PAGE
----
JP Morgan reined in earnings estimates for some bulker owners as capesize rates move lower. But the lack of new vessel orders sets up the sector for healthier years ahead.
Analyst Noah Parquette says the drop in bulker freight rates during the second quarter "tempered sentiment that was getting red hot in the first quarter."
Parquette notes that new vessel orders increased in the second quarter, but they remain modest relative to the size of the fleet. He says the ratio of secondhand prices to newbuild prices has leveled off at 74%, which should keep newbuild ordering to a minimum.
"This has largely helped prevent large scale new vessel orders," Parquette said. "As such we are more confident that 2018, and likely 2019 as well, experiences very low fleet growth."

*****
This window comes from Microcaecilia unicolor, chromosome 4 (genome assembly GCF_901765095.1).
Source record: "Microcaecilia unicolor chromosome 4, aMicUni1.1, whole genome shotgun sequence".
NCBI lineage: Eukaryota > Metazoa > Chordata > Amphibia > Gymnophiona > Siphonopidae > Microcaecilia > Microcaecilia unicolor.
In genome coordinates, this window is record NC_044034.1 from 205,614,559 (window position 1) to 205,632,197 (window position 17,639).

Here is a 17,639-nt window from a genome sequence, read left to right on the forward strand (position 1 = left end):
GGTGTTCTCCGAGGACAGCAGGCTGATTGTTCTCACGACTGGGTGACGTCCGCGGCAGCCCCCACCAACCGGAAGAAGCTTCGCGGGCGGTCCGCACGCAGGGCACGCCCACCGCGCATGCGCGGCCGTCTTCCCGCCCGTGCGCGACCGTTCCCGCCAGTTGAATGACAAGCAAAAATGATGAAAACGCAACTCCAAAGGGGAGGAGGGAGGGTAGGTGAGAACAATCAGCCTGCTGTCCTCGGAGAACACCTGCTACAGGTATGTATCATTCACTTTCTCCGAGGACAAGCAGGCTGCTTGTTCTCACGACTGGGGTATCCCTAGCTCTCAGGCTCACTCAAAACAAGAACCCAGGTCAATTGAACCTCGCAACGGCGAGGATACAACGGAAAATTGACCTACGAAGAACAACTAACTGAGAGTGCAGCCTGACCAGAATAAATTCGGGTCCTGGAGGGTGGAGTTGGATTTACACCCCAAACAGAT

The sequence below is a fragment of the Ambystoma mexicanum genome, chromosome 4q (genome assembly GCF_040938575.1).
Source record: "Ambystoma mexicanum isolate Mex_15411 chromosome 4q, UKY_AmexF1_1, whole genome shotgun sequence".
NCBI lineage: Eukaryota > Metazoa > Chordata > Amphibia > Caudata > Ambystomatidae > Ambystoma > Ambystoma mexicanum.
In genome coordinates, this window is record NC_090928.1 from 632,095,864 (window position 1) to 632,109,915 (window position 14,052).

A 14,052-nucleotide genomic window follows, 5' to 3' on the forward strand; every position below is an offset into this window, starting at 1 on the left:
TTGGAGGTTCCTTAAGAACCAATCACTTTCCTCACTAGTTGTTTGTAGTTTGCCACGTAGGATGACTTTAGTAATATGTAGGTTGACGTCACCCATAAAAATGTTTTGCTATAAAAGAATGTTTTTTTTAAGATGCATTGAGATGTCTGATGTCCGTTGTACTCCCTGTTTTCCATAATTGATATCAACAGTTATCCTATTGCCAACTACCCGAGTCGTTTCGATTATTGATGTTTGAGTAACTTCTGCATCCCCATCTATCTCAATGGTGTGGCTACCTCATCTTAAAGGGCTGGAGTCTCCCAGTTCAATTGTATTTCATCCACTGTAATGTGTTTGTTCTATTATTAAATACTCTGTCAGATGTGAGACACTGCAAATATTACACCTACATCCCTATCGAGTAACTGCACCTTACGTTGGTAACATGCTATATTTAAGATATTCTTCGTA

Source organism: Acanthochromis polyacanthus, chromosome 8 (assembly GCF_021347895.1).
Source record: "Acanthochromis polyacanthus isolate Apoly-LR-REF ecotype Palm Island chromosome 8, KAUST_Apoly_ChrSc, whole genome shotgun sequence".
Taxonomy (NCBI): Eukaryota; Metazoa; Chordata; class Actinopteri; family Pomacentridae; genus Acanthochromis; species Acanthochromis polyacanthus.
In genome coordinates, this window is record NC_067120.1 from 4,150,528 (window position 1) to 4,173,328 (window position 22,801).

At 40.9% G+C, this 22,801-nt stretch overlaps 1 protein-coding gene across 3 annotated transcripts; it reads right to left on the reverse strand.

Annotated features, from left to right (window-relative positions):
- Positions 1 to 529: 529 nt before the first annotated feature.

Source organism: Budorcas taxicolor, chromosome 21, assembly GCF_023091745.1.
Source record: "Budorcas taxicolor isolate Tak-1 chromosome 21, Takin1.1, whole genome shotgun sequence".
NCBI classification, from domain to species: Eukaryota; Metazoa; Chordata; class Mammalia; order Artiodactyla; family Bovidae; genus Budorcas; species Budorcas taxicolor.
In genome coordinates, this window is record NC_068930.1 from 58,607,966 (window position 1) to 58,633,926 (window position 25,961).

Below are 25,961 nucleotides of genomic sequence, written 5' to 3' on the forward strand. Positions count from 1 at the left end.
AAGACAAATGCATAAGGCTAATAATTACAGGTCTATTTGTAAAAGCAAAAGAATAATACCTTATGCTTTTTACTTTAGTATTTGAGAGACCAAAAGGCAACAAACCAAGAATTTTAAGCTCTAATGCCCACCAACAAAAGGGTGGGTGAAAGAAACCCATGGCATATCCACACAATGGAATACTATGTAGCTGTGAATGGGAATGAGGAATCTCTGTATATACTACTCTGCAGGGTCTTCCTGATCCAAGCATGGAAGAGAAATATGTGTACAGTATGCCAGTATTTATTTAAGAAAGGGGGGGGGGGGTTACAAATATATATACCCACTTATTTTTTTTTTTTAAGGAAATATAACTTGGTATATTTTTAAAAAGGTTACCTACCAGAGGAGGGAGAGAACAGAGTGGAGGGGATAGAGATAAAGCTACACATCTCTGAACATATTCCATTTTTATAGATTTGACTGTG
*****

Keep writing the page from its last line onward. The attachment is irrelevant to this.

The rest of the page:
The equity researcher also lowered his outlook on capesize rates for the year due to the large stockpiles of iron ore in Chinese ports. He sees capesizes averaging around $12,800 per day this year, a drop of $2,300 from his earlier forecast. But he has maintained forecasts for 2018 freight rates and boosted his rate outlook for 2019.
Earnings forecasts for several dry bulk firms were also trimmed for 2017. But Parquette was actually a bit more bullish on 2018 with several companies expected to report better earnings or lower losses.
Disclosure: I am/we are long NMM.